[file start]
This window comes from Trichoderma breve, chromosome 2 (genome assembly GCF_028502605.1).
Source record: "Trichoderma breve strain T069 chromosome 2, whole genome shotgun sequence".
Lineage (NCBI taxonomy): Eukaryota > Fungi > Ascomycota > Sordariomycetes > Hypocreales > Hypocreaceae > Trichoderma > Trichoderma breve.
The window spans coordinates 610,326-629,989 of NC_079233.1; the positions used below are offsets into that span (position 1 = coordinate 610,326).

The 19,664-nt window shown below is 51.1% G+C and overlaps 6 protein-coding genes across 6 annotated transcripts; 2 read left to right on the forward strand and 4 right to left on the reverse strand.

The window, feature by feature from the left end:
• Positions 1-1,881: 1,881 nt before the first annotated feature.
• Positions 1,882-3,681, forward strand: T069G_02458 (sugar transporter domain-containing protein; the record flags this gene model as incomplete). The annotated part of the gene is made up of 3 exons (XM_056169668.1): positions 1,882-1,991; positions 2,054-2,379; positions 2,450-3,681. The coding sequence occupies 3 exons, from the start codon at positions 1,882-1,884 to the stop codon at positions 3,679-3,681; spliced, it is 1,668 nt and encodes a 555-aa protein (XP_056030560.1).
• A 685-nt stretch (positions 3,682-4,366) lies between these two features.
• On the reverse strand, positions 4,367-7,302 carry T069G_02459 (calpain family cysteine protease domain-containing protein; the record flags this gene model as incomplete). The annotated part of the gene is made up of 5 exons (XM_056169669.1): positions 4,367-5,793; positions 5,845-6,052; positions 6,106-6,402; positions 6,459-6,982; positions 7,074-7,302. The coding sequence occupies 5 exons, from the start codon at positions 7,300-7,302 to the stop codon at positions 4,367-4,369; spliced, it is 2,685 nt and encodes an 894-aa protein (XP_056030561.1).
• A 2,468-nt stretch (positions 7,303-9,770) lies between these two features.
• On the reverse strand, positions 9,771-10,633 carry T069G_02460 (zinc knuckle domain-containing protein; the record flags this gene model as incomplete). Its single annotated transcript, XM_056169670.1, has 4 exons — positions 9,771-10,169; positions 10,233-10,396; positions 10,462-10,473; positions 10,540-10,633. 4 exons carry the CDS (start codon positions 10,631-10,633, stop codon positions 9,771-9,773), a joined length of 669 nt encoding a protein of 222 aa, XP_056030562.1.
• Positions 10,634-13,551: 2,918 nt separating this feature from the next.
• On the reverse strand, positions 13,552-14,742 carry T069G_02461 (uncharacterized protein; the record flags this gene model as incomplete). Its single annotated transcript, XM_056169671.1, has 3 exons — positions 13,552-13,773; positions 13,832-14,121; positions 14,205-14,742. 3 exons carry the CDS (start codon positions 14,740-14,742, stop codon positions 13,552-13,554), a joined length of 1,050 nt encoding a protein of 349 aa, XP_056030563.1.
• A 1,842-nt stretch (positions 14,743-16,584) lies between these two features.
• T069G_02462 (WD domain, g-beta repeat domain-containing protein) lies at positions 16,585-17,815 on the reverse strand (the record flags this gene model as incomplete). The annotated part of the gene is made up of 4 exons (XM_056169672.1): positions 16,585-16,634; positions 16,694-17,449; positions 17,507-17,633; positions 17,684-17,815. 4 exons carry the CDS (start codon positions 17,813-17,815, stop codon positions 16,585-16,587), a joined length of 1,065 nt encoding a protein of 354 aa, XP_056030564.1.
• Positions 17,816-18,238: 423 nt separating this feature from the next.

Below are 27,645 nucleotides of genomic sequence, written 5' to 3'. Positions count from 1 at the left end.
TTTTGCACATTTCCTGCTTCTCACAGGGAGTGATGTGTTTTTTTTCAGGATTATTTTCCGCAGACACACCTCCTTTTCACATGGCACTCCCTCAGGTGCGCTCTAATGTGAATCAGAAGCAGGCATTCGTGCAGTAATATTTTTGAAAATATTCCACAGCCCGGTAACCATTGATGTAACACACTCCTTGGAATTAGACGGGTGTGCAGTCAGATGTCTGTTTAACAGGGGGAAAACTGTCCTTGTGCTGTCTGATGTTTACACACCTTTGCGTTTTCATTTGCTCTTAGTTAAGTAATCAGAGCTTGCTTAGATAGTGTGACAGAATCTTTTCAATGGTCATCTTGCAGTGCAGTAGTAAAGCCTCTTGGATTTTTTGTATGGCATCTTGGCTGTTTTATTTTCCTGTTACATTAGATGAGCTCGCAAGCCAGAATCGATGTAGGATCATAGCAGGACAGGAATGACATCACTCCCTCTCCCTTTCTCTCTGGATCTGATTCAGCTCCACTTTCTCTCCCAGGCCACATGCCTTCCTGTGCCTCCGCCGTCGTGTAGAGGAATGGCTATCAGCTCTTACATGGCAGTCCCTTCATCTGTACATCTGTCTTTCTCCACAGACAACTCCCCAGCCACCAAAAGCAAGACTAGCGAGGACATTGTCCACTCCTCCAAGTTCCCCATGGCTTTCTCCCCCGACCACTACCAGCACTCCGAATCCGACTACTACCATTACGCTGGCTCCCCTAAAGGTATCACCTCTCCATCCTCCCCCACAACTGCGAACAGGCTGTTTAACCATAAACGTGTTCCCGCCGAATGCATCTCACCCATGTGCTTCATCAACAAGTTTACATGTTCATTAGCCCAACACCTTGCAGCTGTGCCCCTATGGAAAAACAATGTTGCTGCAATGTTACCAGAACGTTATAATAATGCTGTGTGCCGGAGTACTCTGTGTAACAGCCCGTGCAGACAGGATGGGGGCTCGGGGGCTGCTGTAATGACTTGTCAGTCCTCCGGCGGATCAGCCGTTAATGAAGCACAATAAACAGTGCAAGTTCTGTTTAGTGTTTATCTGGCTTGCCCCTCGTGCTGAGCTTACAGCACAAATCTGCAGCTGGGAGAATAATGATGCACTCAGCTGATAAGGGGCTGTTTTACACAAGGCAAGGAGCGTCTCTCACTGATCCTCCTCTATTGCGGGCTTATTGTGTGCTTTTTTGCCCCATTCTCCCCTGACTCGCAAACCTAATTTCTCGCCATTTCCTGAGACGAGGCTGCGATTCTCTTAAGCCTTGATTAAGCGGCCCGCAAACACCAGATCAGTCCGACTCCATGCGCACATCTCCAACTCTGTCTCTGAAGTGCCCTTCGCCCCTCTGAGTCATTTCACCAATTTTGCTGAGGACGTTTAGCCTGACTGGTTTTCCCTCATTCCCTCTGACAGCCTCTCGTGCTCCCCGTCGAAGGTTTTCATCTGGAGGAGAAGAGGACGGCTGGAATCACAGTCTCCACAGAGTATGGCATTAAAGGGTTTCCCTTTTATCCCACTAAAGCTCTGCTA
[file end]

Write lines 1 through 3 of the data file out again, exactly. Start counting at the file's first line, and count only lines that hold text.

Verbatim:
This window comes from Trichoderma breve, chromosome 2 (genome assembly GCF_028502605.1).
Source record: "Trichoderma breve strain T069 chromosome 2, whole genome shotgun sequence".
Lineage (NCBI taxonomy): Eukaryota > Fungi > Ascomycota > Sordariomycetes > Hypocreales > Hypocreaceae > Trichoderma > Trichoderma breve.